advertisement
advertisement

10 ultra-productivity habits from Hollywood’s busiest Muslim actor

It takes some serious organizational skills to remake Hollywood from the inside. Here’s how Riz Ahmed gets it done.

10 ultra-productivity habits from Hollywood’s busiest Muslim actor
[Photo: Christina Ebenezer; Groomer: Tara Hickman using Armani Beauty at Carol Hayes Management]

Time he wakes up

7 or 7:30 a.m.

advertisement
advertisement

Productivity apps he uses

“So much of productivity is about keeping all these productivity tools, like Slack, Whats­App, and Brainbox, at arm’s length. I use Freedom, a web blocker that stops you from going online. It shuts me out after 8 or 9 p.m. until noon [the next day].”

His relationship with social media

“I don’t check my accounts. Anything that needs to be posted I send to my assistant, and she posts it for me. [Social media is] a necessary evil because it is the way that so many of us are connected. It’s how we can shine a light on good causes and make a social impact. [But] we’re all addicts in recovery at this point and we need to create safeguards.”

Trick for maintaining home/work separation

“I use a phone safe—a timed kitchen safe you can buy on Amazon for $30—to put my phone in overnight. I lock it in at 8 p.m., and I’m not getting it back till 2 p.m. the next day. The days I do that, I feel freest psychologically. When I really need to go into lockdown mode, I also remove Safari from my phone and give my wife or a friend or family member the ScreenTime passcode so I can’t just re-download it—or Instagram or Twitter. I don’t have access to that passcode even now.”

advertisement

Definition of productivity right now

“A lot of us were trapped in a kind of unsustainable workaholism. Getting to the top of that capitalist mountain did not save us from the pandemic. Individualistic ambition is limited. It can get in the way of [the kind of thinking] we need more of right now, which is a community-oriented thinking.”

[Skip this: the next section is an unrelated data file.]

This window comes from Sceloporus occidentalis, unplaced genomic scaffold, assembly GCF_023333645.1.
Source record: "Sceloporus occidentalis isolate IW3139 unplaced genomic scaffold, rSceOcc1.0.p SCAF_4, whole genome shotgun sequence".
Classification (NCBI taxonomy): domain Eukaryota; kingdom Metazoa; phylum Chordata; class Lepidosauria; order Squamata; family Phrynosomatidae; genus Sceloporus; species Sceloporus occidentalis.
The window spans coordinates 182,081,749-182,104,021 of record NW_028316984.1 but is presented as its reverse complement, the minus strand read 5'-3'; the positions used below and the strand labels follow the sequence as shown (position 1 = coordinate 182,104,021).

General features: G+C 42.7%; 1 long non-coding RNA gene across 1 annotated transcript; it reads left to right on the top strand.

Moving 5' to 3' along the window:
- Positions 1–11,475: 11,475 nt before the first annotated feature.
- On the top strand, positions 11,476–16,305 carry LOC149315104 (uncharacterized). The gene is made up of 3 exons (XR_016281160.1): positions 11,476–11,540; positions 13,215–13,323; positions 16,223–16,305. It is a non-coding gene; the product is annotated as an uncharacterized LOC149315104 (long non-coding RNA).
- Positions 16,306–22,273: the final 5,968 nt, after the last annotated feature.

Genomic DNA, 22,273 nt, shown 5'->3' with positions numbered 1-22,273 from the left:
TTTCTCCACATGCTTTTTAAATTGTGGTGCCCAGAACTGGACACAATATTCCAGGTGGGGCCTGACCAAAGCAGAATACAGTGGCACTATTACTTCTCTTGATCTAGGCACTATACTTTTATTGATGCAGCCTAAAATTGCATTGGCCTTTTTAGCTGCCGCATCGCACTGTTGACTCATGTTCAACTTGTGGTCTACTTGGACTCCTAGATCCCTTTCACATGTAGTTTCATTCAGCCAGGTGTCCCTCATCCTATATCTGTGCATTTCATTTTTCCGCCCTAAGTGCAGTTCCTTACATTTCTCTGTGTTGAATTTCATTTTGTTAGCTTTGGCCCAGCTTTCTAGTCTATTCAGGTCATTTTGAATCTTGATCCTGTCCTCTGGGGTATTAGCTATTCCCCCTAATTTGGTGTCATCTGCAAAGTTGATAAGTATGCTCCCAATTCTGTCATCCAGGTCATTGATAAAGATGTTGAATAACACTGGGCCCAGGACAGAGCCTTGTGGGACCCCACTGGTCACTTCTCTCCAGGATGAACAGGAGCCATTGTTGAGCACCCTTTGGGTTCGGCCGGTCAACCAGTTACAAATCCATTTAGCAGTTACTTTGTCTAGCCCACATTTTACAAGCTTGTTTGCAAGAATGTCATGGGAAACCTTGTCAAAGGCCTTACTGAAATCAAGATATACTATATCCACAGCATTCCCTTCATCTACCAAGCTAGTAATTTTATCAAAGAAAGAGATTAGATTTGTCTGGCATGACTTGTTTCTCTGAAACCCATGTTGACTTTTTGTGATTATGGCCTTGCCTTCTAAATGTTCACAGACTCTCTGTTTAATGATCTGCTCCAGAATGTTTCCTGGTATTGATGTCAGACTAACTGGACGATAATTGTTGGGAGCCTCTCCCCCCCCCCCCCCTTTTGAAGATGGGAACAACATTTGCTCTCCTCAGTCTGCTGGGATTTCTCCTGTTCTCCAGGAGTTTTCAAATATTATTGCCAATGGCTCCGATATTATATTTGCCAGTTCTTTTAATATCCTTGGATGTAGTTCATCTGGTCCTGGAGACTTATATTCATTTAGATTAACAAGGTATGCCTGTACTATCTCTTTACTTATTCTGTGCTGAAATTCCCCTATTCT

Best habit

“I don’t let much slide.”

Worst habit

“I’m quite good at beating myself up over things. I’m trying to be better at giving myself a break. Taking holidays and not feeling guilty about it is part of productivity. Almost every holiday I’ve taken has been with someone else or a group of people. [And] they have to spend a long time convincing me to join them.”

advertisement

One thing he’s done this year to try to improve himself

“I started cooking. Before [the pandemic], I was trying to throw as many ingredients as possible into a NutriBullet and throw them down my neck on the way to do something. Cooking was something I did not take time to do. Still, you definitely want to avoid eating [any] meal that I’ve cooked if you can.”

Last thing he does at night

“Journaling always makes me feel better. I’ll do it four or five days a week. It’s a way of processing what I’ve experienced and understanding how I feel about it. I think you have to [use] pen and paper because you write slower than you think. It’s a way of forcing yourself to sit with each thought. There’s something cathartic about putting [thoughts] onto the page. That’s what started driving me to write lyrics.”

Time he goes to bed

“Ideally, 10 p.m., but in reality it’s closer to midnight.”

advertisement

Read more about Riz Ahmed’s productivity secrets, particularly how he copes with insomnia, and check out the Fast Company winter cover story about how Riz Ahmed is working to increase Muslim representation in film. Also, check out the Secrets of some of 2021’s Most Productive People.

advertisement
advertisement
advertisement